COVID-19: A Photography Project

COVID-19 is having its ferocious impact on all of us. My studio is closed for photoshoots and I currently have no income. My wife and I are isolating at home as much as possible. Just when I finally moved my studio out of our live/work home and opened up Vancouver Photo Studios (my new commercial space), our new dining table is now set up with all my computer equipment to allow me to work from home. I am not sure this is what my wife had in mind!

We have our isolation routine. I wake up at 7:30 and turn on the espresso machine. As it heats up, I take our new puppy, Chester, out for a walk. He has been a bright shining light for us while the world around us is in crisis. By the time we come back, the machine is heated up; I make us our coffee. Faye, my wife, works on her tea cup jigsaw puzzle (something we only ever do during getaways), while I read the daily updates on how humanity is dealing with this pandemic. Both of us then get into work mode to do whatever we can to get creative. How can we still do what we are passionate about? What can we create? How can we evolve and adapt to stay on top of the new reality we find ourselves in?

At this point, we can see that Chester is getting anxious being inside while we work away, so we take him out for a walk or try to find a park with few people in it so we can keep our social distance. I have a bright orange ball that I bought to throw for him but he prefers to chew on sticks. Chester loves playing and running with other dogs and I can tell that he really misses this. After trying to wear him out for a while, we come back home and it is about time for a glass of wine. In the past, we drank good wine within our budget, but we’re on to boxed wine; “Red Blend Portugal” is our wine of choice. Those who know me know that when I am not shooting photos or editing them, I am cooking. I love cooking. Only being able to go to the grocery store once a week has forced me to get very creative and I have come up with some new recipes.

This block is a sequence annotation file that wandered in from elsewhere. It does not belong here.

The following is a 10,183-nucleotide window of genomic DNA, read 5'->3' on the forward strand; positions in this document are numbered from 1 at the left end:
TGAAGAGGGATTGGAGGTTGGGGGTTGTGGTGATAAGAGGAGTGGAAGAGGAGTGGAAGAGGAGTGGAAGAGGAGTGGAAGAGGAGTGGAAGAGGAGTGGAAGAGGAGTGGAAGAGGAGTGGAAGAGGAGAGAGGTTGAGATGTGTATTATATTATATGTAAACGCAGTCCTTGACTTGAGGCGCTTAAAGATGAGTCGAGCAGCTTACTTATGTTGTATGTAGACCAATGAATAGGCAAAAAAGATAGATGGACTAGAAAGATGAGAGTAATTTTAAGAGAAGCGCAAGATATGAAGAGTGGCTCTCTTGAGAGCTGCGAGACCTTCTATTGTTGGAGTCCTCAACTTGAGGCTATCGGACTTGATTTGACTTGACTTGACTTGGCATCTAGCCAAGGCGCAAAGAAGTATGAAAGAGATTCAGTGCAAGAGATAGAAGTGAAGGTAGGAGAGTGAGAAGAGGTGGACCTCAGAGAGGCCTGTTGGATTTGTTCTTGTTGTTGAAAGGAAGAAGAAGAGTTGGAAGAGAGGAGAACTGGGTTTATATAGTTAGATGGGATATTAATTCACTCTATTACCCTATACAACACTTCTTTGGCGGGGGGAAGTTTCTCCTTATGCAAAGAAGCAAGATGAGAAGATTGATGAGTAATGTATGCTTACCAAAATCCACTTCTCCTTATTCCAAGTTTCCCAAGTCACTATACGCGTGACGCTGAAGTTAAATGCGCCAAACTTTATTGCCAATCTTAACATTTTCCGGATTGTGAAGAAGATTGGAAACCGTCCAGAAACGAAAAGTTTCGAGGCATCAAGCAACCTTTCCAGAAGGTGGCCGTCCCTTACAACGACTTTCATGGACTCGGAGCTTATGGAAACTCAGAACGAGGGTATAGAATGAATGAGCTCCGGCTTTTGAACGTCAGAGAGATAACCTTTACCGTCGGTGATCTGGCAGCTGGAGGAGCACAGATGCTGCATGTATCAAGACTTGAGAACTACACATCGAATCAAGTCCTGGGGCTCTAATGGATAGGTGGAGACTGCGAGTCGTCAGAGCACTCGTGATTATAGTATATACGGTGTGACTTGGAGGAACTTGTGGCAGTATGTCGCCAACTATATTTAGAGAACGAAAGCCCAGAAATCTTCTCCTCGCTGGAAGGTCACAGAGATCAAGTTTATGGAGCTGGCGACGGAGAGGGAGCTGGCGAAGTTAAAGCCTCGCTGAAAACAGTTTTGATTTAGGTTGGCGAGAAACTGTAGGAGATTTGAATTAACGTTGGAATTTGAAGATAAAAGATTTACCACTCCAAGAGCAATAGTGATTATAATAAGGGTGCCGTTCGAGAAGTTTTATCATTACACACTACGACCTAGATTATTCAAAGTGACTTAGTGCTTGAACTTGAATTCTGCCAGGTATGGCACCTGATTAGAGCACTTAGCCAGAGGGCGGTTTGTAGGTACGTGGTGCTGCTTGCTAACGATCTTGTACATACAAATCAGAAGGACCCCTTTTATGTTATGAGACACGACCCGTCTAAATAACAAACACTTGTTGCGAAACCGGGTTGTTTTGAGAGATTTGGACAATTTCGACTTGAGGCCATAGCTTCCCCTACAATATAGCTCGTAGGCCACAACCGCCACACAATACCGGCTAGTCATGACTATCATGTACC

All of a sudden, the day is done and I have no idea where it went. When I am used to waking up, going to my studio, shooting photos and editing all day feeling like I get a tonne of work done, our new reality has made the days start to feel like they are blending into one another. I often feel like I have accomplished nothing.

I became a portrait photographer because I wanted to be a story teller. Sometimes I get to tell the stories I want to tell, sometimes it is the story as planned by the client or brand, and sometimes the story is offered up on a plate to which all I do is press the shutter. We have a worldwide crisis on our hands and a lot people need their stories told. I believe that in moments like this we have a human responsibility to to ask ourselves what value we can add to make the world a better place and help people. On a professional level, the only way I know how to add value is through portrait photography. This is my opportunity to continue telling stories.

This is the beginning of my COVID-19 portrait project. I am starting by photographing people isolated in their homes, asking them to offer a message. I don’t know where this project will go and what it will evolve into, but this is where I am starting. I am shooting everything from outside with the responsible two metre minimum social distance. If you would like to be part of this journey, please send me an email to mail@brandon-hart.com or contact me on Instagram @brandonhartphotography. You don’t have to have any experience in front of the camera; I want to take photographs of people from all walks of life.

Brandon Hart Photography

This is Jessica:

This is Amelia:

This is Kennedy:

This is Scott:

This is Araceli:

This is Jennifer:

This is Mike:

This is Cory:

This is Emmie:

This is Destiny:

This is Chelsey:

This is Shannon and Gigi:

This is Annette, Greg, and Gwen:

This is Stacy:

This is Jami:

This is Faye:

This is Leah:

This is Ely:

This is Sarah and Daz:

This is Ashley:

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